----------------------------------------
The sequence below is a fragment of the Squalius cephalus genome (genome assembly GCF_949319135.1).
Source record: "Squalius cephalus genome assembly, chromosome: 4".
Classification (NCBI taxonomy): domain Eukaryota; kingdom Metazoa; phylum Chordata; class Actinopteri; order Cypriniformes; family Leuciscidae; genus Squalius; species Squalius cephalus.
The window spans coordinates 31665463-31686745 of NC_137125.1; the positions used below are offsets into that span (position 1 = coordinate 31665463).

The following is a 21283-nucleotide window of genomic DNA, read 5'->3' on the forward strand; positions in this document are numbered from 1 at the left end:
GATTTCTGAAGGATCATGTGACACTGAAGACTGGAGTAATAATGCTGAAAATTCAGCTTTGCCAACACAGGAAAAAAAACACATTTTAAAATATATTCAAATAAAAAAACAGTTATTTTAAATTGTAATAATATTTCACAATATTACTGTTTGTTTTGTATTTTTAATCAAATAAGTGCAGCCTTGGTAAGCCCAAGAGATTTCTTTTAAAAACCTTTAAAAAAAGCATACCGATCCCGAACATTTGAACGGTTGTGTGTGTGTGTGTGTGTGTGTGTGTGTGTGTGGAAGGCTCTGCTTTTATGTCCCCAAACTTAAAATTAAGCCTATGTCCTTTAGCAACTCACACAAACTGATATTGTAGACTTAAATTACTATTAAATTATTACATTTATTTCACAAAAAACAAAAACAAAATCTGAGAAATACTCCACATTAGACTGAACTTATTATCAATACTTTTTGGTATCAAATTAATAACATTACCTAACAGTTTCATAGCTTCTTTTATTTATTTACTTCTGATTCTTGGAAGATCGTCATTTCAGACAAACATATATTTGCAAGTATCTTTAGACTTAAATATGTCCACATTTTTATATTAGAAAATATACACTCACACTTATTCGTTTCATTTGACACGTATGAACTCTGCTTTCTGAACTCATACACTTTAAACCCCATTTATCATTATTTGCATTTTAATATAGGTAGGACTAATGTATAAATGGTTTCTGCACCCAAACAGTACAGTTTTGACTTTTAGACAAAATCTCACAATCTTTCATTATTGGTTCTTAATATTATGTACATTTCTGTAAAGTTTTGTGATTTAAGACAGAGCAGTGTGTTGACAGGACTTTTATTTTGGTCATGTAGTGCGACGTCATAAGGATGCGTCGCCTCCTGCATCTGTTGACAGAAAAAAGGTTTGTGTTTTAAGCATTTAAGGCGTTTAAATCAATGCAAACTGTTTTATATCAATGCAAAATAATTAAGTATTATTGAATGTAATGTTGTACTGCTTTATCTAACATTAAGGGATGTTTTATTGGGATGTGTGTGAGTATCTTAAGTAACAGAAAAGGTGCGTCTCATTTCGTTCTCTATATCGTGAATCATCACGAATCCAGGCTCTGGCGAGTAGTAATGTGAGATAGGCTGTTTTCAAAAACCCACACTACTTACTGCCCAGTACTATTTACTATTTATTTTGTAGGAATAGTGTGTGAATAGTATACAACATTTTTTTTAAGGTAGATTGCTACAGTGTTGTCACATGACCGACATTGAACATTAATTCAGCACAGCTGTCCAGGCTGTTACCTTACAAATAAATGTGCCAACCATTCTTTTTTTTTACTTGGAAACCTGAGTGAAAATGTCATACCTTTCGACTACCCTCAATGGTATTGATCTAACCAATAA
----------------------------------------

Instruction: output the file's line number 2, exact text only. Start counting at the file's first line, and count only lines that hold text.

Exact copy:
Source record: "Squalius cephalus genome assembly, chromosome: 4".